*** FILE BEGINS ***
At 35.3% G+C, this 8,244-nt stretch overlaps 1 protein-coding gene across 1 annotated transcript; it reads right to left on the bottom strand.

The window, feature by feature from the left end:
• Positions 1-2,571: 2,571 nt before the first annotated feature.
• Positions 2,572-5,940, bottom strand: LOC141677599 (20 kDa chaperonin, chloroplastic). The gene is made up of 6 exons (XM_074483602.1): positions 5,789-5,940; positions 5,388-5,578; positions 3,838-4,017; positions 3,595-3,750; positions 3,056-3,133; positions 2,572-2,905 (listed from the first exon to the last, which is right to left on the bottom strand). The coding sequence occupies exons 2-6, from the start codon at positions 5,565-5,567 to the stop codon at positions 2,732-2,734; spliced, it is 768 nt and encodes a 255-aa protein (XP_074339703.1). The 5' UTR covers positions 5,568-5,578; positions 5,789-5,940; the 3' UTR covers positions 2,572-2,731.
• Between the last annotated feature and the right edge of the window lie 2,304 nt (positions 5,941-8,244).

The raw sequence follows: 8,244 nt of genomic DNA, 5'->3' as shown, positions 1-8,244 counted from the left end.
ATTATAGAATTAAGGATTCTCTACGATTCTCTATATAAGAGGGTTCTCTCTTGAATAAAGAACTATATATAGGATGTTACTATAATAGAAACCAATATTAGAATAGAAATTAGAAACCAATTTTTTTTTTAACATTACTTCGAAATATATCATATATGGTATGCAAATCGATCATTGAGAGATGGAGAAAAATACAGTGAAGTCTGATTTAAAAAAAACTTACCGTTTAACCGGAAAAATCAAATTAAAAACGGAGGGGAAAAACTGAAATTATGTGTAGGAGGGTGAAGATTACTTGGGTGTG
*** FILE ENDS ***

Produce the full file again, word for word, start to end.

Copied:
At 35.3% G+C, this 8,244-nt stretch overlaps 1 protein-coding gene across 1 annotated transcript; it reads right to left on the bottom strand.

The window, feature by feature from the left end:
• Positions 1-2,571: 2,571 nt before the first annotated feature.
• Positions 2,572-5,940, bottom strand: LOC141677599 (20 kDa chaperonin, chloroplastic). The gene is made up of 6 exons (XM_074483602.1): positions 5,789-5,940; positions 5,388-5,578; positions 3,838-4,017; positions 3,595-3,750; positions 3,056-3,133; positions 2,572-2,905 (listed from the first exon to the last, which is right to left on the bottom strand). The coding sequence occupies exons 2-6, from the start codon at positions 5,565-5,567 to the stop codon at positions 2,732-2,734; spliced, it is 768 nt and encodes a 255-aa protein (XP_074339703.1). The 5' UTR covers positions 5,568-5,578; positions 5,789-5,940; the 3' UTR covers positions 2,572-2,731.
• Between the last annotated feature and the right edge of the window lie 2,304 nt (positions 5,941-8,244).

The raw sequence follows: 8,244 nt of genomic DNA, 5'->3' as shown, positions 1-8,244 counted from the left end.
ATTATAGAATTAAGGATTCTCTACGATTCTCTATATAAGAGGGTTCTCTCTTGAATAAAGAACTATATATAGGATGTTACTATAATAGAAACCAATATTAGAATAGAAATTAGAAACCAATTTTTTTTTTAACATTACTTCGAAATATATCATATATGGTATGCAAATCGATCATTGAGAGATGGAGAAAAATACAGTGAAGTCTGATTTAAAAAAAACTTACCGTTTAACCGGAAAAATCAAATTAAAAACGGAGGGGAAAAACTGAAATTATGTGTAGGAGGGTGAAGATTACTTGGGTGTG